Vaguely interesting (Jan 29)

(1)  “Individuals whose ideological stances are reflected well by the incumbent government are less favorable to the idea that governments should be responsive to the preferences of the majority, while one’s proximity to the ideological location of the median citizen increases the odds of support for majority responsiveness.”

(2)  “By putting ISIS at the center of their immigration rhetoric, Republican candidates make immigration seem more threatening and less ambiguous. It’s one thing to depict immigrants as people who depress wages and crowd schools. It’s another to depict them as potential killers.”

(3)  “For Republicans, white identity politics is a political style. A Republican presidential candidate might run on Willie Horton and opposing same-sex marriage, but after being elected, he was expected to turn to reducing the top tax rate and deregulating business. Cultural appeal was the means, and economics the ends. What conservatives fear is that Trump might upend that delicate, unstated system by turning the means into the ends.”

(4)  Educated folks have long been pro-free-trade, brushing aside the effects on less-educated folks and viewing their complaints as misinformed. But maybe there’s a point there.

(5)  As Europe’s racial diversity grows, so does its American-style backlash.

Vaguely interesting (Jan 26)

(1)  While the focus has been on the trouble Trump is having with elite business Republicans, he might end up having even more with religious lifestyle Republicans.

(2)  “50,000 American died of AIDS in the peak year of 1995. In 2014, just over 47,000 people of [drug] overdose.”

(3)  How racial bias affects both the creation of and response to the opioid/heroin epidemic: Whites are more likely to get hooked, because doctors are more likely to trust them with opioid prescriptions; and then a drug crisis rooted in white communities leads to a more compassionate response from law enforcement.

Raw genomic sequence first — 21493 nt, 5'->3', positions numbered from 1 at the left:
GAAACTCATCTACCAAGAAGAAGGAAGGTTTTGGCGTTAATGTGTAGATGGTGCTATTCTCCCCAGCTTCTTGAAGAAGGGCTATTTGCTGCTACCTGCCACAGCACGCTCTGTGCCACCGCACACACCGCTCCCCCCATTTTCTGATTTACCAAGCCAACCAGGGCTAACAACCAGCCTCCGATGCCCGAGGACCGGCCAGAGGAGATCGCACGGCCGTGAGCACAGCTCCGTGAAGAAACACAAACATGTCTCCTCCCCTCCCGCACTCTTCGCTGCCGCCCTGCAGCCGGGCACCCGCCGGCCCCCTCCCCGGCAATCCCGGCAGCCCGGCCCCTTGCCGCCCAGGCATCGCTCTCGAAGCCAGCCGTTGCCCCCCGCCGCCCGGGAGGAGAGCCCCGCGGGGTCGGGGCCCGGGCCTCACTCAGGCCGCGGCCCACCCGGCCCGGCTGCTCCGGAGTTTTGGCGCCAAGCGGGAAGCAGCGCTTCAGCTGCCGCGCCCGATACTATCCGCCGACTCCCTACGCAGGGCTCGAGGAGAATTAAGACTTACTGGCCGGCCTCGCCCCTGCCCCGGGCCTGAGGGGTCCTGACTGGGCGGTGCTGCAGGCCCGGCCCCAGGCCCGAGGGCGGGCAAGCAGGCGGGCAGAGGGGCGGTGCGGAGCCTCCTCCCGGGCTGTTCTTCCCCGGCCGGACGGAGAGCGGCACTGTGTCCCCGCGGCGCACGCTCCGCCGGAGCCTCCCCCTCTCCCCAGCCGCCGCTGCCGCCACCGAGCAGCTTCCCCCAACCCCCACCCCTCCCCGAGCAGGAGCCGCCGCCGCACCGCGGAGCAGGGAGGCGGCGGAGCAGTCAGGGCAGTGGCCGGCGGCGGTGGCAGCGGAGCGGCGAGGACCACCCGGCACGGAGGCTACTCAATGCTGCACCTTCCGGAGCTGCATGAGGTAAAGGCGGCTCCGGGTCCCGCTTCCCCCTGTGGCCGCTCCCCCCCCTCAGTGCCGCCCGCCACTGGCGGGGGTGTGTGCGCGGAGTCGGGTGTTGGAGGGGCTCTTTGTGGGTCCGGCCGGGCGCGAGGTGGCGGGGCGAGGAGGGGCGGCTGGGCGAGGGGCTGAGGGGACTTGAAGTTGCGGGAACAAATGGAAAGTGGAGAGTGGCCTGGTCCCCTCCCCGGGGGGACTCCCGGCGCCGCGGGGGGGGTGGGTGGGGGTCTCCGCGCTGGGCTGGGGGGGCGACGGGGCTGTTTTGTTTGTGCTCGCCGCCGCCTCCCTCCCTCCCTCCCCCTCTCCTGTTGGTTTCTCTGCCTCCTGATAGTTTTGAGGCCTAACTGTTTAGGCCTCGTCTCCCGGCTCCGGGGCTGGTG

(4)  “[A]bsolute income isn’t the only way money makes you happy. How much people were making in relation to others, or relative income, matters too.”

(5)  The percentage of middle-aged, college-educated people who are millionaires? Around 22% of whites and Asians, but less than 7% of African Americans and Latinos.

Vaguely interesting (Jan 22)

(1) “We show that variation in behavior in the public-goods game is better explained by variation in understanding and that misunderstanding leads to cooperation.”

(2) “Remember that increasing death rate among middle-aged non-Hispanic whites? It’s all about women in the south (and, to a lesser extent, women in the midwest).”

(3) “[T]he global one percent controlled as much wealth as the bottom 99 percent in 2015.”

(4) The share of eligible voters who are Latino, by state.

(5) “By sheer demographic calculation, you can’t plausibly predict which party will capture Washington over the next decade or two.”

Vaguely interesting (Jan 13)

(1)  At some level, people usually understand their own reproductive strategies better than you do. E.g.: The types of people who tend to have lower levels of problematic consequences from teen pregnancy also tend to be the people with the higher rates of teen pregnancy.

(2)  A major new volume on “the evolution of cooperation based on direct fitness benefits.”

(3)  The betting markets are starting to take seriously the idea of a Trump nomination.

(4)  Negative polarization: “Views of the president among members of the opposing party have steadily become more negative over time.”

(5)  Why do higher ranked journals have higher rates of retractions?

Vaguely interesting (Jan 4)

(1)  Louisiana tried a voucher program for disadvantaged students, and it significantly lowered the test scores of those who “won” lottery scholarships to private schools. The reason, apparently, is that mostly the crappier private schools accepted the vouchers.

(2)  The drinking behavior of college students is influenced by the drinking behavior of their randomly assigned college roommates, but only among those with middle levels of genetic propensity for drinking; those with either a low or high genetic propensity are not influenced by their roommates.

(3)  “Very rich people really, really wanted Obama to lose in 2012 because his reelection led to them paying drastically higher effective tax rates.”

(4)  “[Trump’s] voters are not animated by abstractions like small government and low taxes, or by party loyalty. They are animated by demographic interests.”

(5)  “In 2014, just 14% of children younger than 18 lived with a stay-at-home mother and a working father who were in their first marriage.”